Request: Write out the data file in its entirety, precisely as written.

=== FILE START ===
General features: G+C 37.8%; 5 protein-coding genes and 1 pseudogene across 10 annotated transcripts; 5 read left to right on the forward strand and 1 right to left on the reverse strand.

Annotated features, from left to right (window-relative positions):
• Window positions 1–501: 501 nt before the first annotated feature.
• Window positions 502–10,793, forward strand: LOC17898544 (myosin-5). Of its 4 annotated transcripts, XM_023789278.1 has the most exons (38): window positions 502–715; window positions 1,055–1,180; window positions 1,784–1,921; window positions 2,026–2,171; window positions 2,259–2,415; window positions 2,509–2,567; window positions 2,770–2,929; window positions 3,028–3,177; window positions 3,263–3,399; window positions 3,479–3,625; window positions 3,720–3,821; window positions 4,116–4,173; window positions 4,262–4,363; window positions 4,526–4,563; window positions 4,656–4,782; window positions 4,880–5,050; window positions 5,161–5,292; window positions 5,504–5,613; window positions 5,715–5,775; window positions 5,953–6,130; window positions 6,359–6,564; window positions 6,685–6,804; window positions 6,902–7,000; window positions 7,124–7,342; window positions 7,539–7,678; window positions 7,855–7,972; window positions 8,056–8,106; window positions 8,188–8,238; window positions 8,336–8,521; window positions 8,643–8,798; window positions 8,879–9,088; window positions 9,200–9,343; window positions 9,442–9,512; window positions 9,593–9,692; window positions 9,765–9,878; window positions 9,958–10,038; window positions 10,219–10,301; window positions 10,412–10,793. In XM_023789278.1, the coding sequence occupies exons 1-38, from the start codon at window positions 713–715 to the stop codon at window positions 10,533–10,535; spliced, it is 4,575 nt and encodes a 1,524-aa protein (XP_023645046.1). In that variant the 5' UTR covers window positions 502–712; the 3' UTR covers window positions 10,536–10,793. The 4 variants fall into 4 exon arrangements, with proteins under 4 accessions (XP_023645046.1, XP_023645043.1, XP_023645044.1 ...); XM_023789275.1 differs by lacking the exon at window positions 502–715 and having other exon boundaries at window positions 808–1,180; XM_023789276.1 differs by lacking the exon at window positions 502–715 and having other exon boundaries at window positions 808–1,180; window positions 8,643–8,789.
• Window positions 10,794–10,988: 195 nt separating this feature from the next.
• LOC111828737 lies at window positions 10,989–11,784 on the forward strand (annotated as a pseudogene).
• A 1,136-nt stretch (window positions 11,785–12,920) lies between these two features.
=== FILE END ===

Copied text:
General features: G+C 37.8%; 5 protein-coding genes and 1 pseudogene across 10 annotated transcripts; 5 read left to right on the forward strand and 1 right to left on the reverse strand.

Annotated features, from left to right (window-relative positions):
• Window positions 1–501: 501 nt before the first annotated feature.
• Window positions 502–10,793, forward strand: LOC17898544 (myosin-5). Of its 4 annotated transcripts, XM_023789278.1 has the most exons (38): window positions 502–715; window positions 1,055–1,180; window positions 1,784–1,921; window positions 2,026–2,171; window positions 2,259–2,415; window positions 2,509–2,567; window positions 2,770–2,929; window positions 3,028–3,177; window positions 3,263–3,399; window positions 3,479–3,625; window positions 3,720–3,821; window positions 4,116–4,173; window positions 4,262–4,363; window positions 4,526–4,563; window positions 4,656–4,782; window positions 4,880–5,050; window positions 5,161–5,292; window positions 5,504–5,613; window positions 5,715–5,775; window positions 5,953–6,130; window positions 6,359–6,564; window positions 6,685–6,804; window positions 6,902–7,000; window positions 7,124–7,342; window positions 7,539–7,678; window positions 7,855–7,972; window positions 8,056–8,106; window positions 8,188–8,238; window positions 8,336–8,521; window positions 8,643–8,798; window positions 8,879–9,088; window positions 9,200–9,343; window positions 9,442–9,512; window positions 9,593–9,692; window positions 9,765–9,878; window positions 9,958–10,038; window positions 10,219–10,301; window positions 10,412–10,793. In XM_023789278.1, the coding sequence occupies exons 1-38, from the start codon at window positions 713–715 to the stop codon at window positions 10,533–10,535; spliced, it is 4,575 nt and encodes a 1,524-aa protein (XP_023645046.1). In that variant the 5' UTR covers window positions 502–712; the 3' UTR covers window positions 10,536–10,793. The 4 variants fall into 4 exon arrangements, with proteins under 4 accessions (XP_023645046.1, XP_023645043.1, XP_023645044.1 ...); XM_023789275.1 differs by lacking the exon at window positions 502–715 and having other exon boundaries at window positions 808–1,180; XM_023789276.1 differs by lacking the exon at window positions 502–715 and having other exon boundaries at window positions 808–1,180; window positions 8,643–8,789.
• Window positions 10,794–10,988: 195 nt separating this feature from the next.
• LOC111828737 lies at window positions 10,989–11,784 on the forward strand (annotated as a pseudogene).
• A 1,136-nt stretch (window positions 11,785–12,920) lies between these two features.